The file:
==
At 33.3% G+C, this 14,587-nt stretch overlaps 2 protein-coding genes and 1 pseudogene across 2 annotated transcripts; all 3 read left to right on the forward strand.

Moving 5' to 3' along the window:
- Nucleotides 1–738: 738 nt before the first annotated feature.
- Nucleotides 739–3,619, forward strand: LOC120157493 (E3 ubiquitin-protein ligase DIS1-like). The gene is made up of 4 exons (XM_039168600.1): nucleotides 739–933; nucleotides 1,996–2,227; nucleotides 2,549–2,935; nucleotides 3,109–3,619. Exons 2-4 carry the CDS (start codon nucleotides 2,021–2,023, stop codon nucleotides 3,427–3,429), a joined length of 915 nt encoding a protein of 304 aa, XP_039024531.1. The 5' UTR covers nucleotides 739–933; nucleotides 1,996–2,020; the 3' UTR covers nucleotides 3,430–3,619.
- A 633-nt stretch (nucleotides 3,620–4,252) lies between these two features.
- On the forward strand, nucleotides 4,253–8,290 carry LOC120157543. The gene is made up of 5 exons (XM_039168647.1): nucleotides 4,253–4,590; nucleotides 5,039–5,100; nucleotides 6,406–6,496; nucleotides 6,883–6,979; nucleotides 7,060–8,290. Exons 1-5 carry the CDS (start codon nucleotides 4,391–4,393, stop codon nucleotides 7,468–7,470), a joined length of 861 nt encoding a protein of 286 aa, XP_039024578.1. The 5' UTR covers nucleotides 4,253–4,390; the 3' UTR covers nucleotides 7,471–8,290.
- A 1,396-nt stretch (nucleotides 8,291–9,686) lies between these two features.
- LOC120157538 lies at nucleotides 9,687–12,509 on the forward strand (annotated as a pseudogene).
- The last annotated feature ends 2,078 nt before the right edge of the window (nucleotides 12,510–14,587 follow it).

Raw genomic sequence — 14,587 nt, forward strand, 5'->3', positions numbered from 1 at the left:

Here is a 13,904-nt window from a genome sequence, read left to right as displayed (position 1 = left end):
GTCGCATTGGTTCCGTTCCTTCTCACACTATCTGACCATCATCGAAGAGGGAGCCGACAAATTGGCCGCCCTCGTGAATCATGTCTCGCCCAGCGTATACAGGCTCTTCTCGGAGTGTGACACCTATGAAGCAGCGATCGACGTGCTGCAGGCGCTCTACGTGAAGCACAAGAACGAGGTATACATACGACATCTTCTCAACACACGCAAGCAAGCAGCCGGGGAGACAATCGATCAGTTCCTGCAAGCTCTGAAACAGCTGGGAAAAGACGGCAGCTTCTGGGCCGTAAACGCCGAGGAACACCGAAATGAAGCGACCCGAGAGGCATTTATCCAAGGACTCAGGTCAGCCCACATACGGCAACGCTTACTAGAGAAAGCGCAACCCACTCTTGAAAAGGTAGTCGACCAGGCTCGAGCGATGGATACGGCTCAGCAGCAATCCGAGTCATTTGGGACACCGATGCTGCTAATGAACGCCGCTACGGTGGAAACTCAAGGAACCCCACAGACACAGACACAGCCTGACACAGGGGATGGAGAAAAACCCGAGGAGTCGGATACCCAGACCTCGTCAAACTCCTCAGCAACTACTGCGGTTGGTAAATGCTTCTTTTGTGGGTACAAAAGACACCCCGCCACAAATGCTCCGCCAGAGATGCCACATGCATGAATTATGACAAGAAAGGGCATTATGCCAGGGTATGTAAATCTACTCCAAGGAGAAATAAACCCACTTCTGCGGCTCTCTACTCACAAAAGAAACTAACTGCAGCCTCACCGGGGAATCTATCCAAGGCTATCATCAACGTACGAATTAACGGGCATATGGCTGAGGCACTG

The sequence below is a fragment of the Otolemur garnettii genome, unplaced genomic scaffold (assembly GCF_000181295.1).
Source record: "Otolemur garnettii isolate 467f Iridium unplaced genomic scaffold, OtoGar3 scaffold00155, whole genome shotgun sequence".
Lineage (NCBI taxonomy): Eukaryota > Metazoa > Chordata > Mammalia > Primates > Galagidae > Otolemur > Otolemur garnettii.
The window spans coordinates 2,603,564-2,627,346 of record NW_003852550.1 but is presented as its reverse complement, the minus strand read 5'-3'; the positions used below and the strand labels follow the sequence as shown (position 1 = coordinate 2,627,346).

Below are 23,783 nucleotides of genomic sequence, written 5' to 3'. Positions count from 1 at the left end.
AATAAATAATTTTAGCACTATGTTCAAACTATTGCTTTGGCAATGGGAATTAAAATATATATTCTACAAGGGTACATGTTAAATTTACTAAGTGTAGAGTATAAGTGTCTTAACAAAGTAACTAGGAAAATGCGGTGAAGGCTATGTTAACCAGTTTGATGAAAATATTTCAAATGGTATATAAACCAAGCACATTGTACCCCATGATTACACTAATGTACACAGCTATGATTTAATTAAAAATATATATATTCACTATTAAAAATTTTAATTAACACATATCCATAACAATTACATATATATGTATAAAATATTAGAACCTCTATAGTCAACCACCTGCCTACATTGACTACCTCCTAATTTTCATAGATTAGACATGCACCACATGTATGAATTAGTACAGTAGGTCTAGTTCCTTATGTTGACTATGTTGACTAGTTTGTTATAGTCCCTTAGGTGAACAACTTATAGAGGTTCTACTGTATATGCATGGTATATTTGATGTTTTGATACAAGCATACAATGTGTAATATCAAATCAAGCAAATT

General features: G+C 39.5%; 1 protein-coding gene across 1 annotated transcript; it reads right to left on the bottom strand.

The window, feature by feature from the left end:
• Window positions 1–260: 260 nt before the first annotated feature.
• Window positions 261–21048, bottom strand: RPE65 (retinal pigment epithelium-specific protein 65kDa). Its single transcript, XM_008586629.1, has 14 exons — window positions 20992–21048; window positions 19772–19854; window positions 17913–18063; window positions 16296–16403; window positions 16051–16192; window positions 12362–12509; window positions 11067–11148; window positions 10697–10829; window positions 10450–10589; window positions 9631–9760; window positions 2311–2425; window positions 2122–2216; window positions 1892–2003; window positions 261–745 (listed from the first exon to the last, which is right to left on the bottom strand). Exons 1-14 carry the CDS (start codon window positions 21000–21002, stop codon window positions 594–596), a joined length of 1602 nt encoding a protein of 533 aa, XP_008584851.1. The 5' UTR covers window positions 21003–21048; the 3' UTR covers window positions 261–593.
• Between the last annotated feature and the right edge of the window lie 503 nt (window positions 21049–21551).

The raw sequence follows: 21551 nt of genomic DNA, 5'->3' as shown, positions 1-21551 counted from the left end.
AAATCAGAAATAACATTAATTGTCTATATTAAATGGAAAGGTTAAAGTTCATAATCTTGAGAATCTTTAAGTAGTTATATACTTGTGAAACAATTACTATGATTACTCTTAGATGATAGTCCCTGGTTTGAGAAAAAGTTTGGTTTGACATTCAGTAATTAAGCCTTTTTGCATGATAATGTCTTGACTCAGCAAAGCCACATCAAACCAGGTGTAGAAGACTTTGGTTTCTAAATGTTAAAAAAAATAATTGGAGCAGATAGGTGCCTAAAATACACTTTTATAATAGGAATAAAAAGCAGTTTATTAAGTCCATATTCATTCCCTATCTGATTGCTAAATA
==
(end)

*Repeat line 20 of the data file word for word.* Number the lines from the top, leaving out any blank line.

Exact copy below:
The window, feature by feature from the left end: